In a direct letter to Apple investors issued after today’s U.S. stock market close, Apple CEO Tim Cook dramatically lowered revenue guidance for the current fiscal quarter that ended on December 31. He further pointed to revenue expectations hampered by supply network constraints.
News of the lowered guidance caused Apple stock to be briefly halted in after-hours trading, and when resumed, to drop by 7 percent on the news. Broader equity market reaction to what some are classifying as shocking news is yet to play out in global equity markets.
Information emanating from Apple’s supply network over the past several weeks hinted strongly of higher than expected declining iPhone sales and that is now the news being delivered.
Apple had previously set investor expectations for slight revenue growth for the fiscal Q1 quarter that ended at the close of 2018, to be in the range of $89 to $84 billion. In a direct letter to Apple investors, CEO Tim Cook reset revenue expectations to that of $84 billion, a $5 billion shortfall. Gross margin was expected to average 38 percent.
As readers are aware, revenue and earnings guidance are usually the purview of the company’s CFO. In the case of bad, or some may say, embarrassing news, it obviously becomes the purview of the person in-charge.
Cook pointed to four influencing factors that were previously noted to investors going into the quarter:
One was the timing of the new iPhone model launches in the Fall, positioning the most expensive iPhone Xs and iPhone Xs Max for earliest holiday customer demand consumption during the all-important holiday quarter. In our Supply Chain Matters blog update published in early November 2018, we pointed out that Apple prioritized development and production ramp-up of its priciest $1000 retail price models initially, to prevent lower-cost models from taking away from expected holiday demand. Product announcements and ramp-up related to the lower-priced new iPhone models were scheduled for product availability later in the holiday quarter. In the letter, Apple seemed to have fessed-up to the timing snafu, namely too-much revenue dependence on the highest priced models.
The letter acknowledged that emerging market customer demand for smartphones, specifically in Greater China was far worse than anticipated. Noted was that most of the revenue shortfall and over 100 percent of year-over-year worldwide revenue decline occurred in Greater China across iPhone, Mac and iPad product offerings.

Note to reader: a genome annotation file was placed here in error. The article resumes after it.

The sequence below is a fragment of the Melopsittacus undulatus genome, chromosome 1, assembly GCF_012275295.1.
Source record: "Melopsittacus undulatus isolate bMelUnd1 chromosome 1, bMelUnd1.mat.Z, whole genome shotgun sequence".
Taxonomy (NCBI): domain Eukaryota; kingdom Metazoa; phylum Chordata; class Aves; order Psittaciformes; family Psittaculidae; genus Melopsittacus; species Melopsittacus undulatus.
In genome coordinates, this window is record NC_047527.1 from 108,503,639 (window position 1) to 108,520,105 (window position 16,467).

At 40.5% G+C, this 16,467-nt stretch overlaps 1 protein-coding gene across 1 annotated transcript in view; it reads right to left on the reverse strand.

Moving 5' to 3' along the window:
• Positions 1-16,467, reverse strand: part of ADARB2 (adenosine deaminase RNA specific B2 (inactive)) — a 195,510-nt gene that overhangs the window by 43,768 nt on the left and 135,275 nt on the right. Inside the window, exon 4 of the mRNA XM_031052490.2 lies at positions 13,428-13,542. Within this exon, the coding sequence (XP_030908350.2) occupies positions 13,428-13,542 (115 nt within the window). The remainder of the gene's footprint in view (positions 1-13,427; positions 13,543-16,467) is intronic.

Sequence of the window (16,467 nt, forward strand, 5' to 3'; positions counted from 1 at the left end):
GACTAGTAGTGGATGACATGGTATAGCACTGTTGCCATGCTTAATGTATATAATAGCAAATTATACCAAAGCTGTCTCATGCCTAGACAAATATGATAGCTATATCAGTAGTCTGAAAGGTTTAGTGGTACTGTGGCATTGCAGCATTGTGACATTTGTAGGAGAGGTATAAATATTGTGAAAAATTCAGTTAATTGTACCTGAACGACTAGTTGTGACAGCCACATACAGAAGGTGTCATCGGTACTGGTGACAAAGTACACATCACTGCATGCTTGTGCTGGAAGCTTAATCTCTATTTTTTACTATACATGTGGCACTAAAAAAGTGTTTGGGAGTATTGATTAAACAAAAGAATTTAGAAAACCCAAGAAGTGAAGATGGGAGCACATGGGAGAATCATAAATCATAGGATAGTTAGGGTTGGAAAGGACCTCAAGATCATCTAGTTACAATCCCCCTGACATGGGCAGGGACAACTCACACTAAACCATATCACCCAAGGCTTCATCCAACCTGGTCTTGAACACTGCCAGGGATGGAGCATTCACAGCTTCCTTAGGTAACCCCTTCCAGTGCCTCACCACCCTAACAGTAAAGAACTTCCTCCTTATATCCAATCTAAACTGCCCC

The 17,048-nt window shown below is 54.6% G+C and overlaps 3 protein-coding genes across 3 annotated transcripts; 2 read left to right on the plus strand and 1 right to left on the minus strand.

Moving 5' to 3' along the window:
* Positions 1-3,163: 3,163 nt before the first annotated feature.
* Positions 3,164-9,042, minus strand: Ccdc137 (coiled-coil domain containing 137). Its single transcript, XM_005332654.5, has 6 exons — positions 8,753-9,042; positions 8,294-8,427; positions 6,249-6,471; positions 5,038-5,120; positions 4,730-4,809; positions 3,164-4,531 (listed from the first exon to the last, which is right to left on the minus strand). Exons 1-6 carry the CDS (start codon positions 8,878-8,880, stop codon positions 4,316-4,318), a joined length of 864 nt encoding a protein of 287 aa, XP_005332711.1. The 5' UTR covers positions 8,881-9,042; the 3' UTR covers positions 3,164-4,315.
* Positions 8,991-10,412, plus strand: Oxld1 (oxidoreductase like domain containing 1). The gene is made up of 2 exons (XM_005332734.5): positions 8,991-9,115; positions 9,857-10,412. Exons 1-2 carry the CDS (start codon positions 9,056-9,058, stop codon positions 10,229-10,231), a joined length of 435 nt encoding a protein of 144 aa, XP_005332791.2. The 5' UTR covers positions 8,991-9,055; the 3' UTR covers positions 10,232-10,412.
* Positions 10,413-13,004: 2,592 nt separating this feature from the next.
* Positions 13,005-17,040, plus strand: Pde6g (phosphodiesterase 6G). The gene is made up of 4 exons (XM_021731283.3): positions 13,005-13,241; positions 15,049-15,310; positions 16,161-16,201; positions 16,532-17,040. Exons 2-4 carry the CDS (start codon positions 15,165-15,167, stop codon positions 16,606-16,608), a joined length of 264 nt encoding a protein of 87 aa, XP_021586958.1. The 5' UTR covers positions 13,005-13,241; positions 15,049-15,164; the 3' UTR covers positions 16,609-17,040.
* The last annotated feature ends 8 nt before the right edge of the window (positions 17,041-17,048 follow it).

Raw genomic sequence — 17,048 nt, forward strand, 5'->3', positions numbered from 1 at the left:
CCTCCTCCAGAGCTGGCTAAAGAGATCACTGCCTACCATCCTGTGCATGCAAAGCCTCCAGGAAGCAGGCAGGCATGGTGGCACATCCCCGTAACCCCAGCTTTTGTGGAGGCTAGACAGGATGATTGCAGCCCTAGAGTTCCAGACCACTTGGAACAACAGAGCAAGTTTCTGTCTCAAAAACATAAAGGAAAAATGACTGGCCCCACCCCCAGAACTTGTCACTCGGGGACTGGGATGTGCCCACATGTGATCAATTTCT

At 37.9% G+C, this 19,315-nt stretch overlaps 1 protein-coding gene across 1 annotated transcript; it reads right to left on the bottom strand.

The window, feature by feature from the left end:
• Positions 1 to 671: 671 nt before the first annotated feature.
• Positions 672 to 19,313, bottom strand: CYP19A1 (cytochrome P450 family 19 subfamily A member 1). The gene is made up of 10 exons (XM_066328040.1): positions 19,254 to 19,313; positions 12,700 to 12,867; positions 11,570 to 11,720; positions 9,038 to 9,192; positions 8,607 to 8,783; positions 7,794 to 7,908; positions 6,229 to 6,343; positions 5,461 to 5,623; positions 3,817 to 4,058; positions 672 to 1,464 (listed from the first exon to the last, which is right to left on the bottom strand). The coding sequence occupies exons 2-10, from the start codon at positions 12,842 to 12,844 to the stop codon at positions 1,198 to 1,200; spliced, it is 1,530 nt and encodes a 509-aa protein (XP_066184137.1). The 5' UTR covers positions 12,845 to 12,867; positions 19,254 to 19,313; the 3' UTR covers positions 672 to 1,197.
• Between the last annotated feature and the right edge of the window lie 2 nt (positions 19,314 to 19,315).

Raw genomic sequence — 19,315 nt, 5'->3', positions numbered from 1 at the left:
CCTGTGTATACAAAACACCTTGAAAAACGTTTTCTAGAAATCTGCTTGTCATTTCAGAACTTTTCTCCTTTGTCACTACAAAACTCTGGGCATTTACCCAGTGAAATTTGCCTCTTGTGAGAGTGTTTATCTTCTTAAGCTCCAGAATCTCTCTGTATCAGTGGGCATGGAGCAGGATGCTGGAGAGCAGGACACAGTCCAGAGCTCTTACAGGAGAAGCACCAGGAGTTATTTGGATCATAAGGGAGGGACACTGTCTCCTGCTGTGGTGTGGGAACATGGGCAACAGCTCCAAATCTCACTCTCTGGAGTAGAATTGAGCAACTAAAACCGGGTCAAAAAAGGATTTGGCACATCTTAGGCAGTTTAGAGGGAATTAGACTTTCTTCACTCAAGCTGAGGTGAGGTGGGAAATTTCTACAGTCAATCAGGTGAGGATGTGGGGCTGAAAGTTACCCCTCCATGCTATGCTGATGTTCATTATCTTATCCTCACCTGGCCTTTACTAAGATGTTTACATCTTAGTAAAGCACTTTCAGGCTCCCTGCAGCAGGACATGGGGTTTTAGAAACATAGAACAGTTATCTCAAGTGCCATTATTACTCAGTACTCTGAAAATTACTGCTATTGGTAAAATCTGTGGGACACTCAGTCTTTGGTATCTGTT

Obviously that is not a good sign for Apple moving forward, either in emerging market growth or in the strategy for dominating the premium line of smartphone revenues. CEO Cook also pointed to the rising trade tensions with the United States affecting consumers across China.
A third factor was also previously noted by this blog, that being an unprecedented larger number of new product introduction ramp-ups occurring in the all-important holiday quarter. Noted was that sales of the Apple Watch Series 4 and iPad Pro were constrained much or all of the quarter while Apple AirPods and the MacBook Air were also constrained.
The message to Apple’s internal product development and marketing teams seems clear, stop the practice of delaying product launches to the all-important fiscal Q1, expecting that the China based supply network that is predominately pre-occupied with iPhone pressures to continue to work miracles to insure revenue numbers are attained in other, less volume-driven products. The reality that has been noted is that suppliers have little choice but to ramp-down any added flexibility in labor resources because of Apple’s ongoing cutbacks for future iPhone production.
On the positive side, CEO Cook pointed to an installed base of active devices of over 100 million units that serve as a basis of recurring content and services revenues. Non-iPhone business segments are noted as growing 19 percent year-over-year including all-time record revenues from Services, Wearables and Mac.
That stated, the reality facing Apple is a profitability model that is highly dependent on the recurrent selling of newer model iPhones, not to mention trying to hold on the premium segment that is rapidly declining in consumer upgrade intentions.
For us, the most important statement included in the letter was the following:
“We manage Apple for the long term, to take advantage of our culture of flexibility, adaptability and creativity, and to emerge better as a result. Most importantly, we are confident and excited about our pipeline of future products and services.”
From our lens, that implies that 2019 had better be the year of visible Apple innovation, including some major new product announcements or acquisitions.
Apple seems to be moving more quickly to alter iPhone or perhaps other product assembly operations to other Asia based regions. Last week we highlighted an exclusive report by Reuters indicating that Apple contract manufacturer Foxconn will begin assembling Apple iPhones in India as early as 2019. The report indicated that the move will include Apple’s most expensive iPhone models, such as the flagship iPhone X product family. With today’s news, that report takes on a meaning that Apple is now preparing to defend its presence in key emerging growth markets such as India to include a local manufacturing presence. Other reports from Vietnamese media speculate that Apple is also considering a manufacturing capability in that country to perhaps counter the implications of a prolonged U.S. trade war by having an additional manufacturing presence outside of China. Here again, Apple may be positioning to defend another emerging market.
The writing is on the wall that leveraging iPhone as the company’s primary cash cow now has its measurable limits and that the company’s mission in the New Year is indeed agility and adaptability across existing and perhaps very new product and supply chain segments.
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